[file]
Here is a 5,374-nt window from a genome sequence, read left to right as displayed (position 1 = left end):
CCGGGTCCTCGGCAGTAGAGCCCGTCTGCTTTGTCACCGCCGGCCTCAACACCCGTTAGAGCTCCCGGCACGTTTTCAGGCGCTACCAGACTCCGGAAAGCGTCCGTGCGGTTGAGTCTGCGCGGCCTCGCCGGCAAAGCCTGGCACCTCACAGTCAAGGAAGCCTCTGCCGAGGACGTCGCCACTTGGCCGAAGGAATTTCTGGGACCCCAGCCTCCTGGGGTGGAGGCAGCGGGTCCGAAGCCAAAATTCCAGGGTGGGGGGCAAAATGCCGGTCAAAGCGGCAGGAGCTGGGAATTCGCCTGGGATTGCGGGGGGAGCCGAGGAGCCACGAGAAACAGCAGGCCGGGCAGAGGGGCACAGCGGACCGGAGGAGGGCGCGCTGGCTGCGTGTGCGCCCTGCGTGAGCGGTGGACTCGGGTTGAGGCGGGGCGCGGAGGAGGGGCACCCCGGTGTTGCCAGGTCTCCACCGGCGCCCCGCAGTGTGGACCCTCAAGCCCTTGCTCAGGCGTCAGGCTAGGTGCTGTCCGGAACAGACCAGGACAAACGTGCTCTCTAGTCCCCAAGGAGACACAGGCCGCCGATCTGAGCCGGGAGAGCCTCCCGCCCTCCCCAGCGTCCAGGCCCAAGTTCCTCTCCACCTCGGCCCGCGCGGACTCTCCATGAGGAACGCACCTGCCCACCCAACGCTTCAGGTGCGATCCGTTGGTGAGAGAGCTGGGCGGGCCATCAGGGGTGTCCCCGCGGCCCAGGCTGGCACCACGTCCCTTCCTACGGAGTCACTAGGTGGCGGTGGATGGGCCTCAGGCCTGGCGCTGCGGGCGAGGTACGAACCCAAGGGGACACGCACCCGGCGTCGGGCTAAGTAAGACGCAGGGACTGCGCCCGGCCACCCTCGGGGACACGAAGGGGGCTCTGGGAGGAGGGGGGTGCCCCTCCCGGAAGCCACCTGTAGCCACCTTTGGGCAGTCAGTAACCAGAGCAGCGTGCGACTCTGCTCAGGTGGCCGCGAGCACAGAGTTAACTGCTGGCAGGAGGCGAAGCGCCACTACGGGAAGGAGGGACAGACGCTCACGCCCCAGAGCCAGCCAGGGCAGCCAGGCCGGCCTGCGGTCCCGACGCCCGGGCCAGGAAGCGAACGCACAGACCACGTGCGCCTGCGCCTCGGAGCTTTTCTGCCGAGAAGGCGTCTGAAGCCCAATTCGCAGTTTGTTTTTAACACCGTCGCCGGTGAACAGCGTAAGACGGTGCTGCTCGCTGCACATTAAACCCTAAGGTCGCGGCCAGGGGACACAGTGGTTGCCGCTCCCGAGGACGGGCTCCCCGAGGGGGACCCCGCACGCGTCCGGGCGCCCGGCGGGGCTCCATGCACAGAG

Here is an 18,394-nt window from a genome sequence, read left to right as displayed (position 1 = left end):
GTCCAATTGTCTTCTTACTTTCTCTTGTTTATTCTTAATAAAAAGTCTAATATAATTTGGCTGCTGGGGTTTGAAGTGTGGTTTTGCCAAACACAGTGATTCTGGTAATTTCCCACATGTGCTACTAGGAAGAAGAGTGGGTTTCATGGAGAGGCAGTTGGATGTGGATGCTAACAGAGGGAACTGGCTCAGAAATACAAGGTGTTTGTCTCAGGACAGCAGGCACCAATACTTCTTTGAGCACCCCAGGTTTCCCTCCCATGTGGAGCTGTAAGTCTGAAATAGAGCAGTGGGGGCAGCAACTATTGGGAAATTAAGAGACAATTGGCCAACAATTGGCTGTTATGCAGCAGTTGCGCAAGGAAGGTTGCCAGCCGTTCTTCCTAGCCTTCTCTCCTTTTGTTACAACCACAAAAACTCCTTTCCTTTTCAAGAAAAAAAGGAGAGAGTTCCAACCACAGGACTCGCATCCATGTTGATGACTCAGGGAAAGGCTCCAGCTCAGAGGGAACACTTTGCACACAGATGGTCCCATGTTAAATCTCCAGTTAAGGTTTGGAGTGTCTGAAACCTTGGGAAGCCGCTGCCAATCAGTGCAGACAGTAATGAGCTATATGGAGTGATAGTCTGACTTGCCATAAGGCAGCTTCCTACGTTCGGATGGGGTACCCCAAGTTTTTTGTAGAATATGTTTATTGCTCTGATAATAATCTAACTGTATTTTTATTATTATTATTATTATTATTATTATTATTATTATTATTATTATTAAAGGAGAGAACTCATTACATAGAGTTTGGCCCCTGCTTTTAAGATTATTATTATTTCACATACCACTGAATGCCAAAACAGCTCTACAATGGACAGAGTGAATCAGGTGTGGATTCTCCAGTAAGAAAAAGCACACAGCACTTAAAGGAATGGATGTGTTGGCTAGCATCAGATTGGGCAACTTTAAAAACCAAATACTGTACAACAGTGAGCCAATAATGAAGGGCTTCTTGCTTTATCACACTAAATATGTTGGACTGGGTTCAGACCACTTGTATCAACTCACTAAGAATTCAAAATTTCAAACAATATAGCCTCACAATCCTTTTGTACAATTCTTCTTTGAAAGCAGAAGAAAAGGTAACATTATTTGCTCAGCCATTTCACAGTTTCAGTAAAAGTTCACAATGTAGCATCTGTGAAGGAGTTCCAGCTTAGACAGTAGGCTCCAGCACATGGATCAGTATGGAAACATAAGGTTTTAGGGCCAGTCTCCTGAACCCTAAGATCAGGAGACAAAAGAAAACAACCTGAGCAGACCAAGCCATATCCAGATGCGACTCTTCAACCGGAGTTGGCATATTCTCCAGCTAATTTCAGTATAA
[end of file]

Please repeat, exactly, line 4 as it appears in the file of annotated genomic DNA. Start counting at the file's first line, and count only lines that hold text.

GTCCAATTGTCTTCTTACTTTCTCTTGTTTATTCTTAATAAAAAGTCTAATATAATTTGGCTGCTGGGGTTTGAAGTGTGGTTTTGCCAAACACAGTGATTCTGGTAATTTCCCACATGTGCTACTAGGAAGAAGAGTGGGTTTCATGGAGAGGCAGTTGGATGTGGATGCTAACAGAGGGAACTGGCTCAGAAATACAAGGTGTTTGTCTCAGGACAGCAGGCACCAATACTTCTTTGAGCACCCCAGGTTTCCCTCCCATGTGGAGCTGTAAGTCTGAAATAGAGCAGTGGGGGCAGCAACTATTGGGAAATTAAGAGACAATTGGCCAACAATTGGCTGTTATGCAGCAGTTGCGCAAGGAAGGTTGCCAGCCGTTCTTCCTAGCCTTCTCTCCTTTTGTTACAACCACAAAAACTCCTTTCCTTTTCAAGAAAAAAAGGAGAGAGTTCCAACCACAGGACTCGCATCCATGTTGATGACTCAGGGAAAGGCTCCAGCTCAGAGGGAACACTTTGCACACAGATGGTCCCATGTTAAATCTCCAGTTAAGGTTTGGAGTGTCTGAAACCTTGGGAAGCCGCTGCCAATCAGTGCAGACAGTAATGAGCTATATGGAGTGATAGTCTGACTTGCCATAAGGCAGCTTCCTACGTTCGGATGGGGTACCCCAAGTTTTTTGTAGAATATGTTTATTGCTCTGATAATAATCTAACTGTATTTTTATTATTATTATTATTATTATTATTATTATTATTATTATTATTATTAAAGGAGAGAACTCATTACATAGAGTTTGGCCCCTGCTTTTAAGATTATTATTATTTCACATACCACTGAATGCCAAAACAGCTCTACAATGGACAGAGTGAATCAGGTGTGGATTCTCCAGTAAGAAAAAGCACACAGCACTTAAAGGAATGGATGTGTTGGCTAGCATCAGATTGGGCAACTTTAAAAACCAAATACTGTACAACAGTGAGCCAATAATGAAGGGCTTCTTGCTTTATCACACTAAATATGTTGGACTGGGTTCAGACCACTTGTATCAACTCACTAAGAATTCAAAATTTCAAACAATATAGCCTCACAATCCTTTTGTACAATTCTTCTTTGAAAGCAGAAGAAAAGGTAACATTATTTGCTCAGCCATTTCACAGTTTCAGTAAAAGTTCACAATGTAGCATCTGTGAAGGAGTTCCAGCTTAGACAGTAGGCTCCAGCACATGGATCAGTATGGAAACATAAGGTTTTAGGGCCAGTCTCCTGAACCCTAAGATCAGGAGACAAAAGAAAACAACCTGAGCAGACCAAGCCATATCCAGATGCGACTCTTCAACCGGAGTTGGCATATTCTCCAGCTAATTTCAGTATAA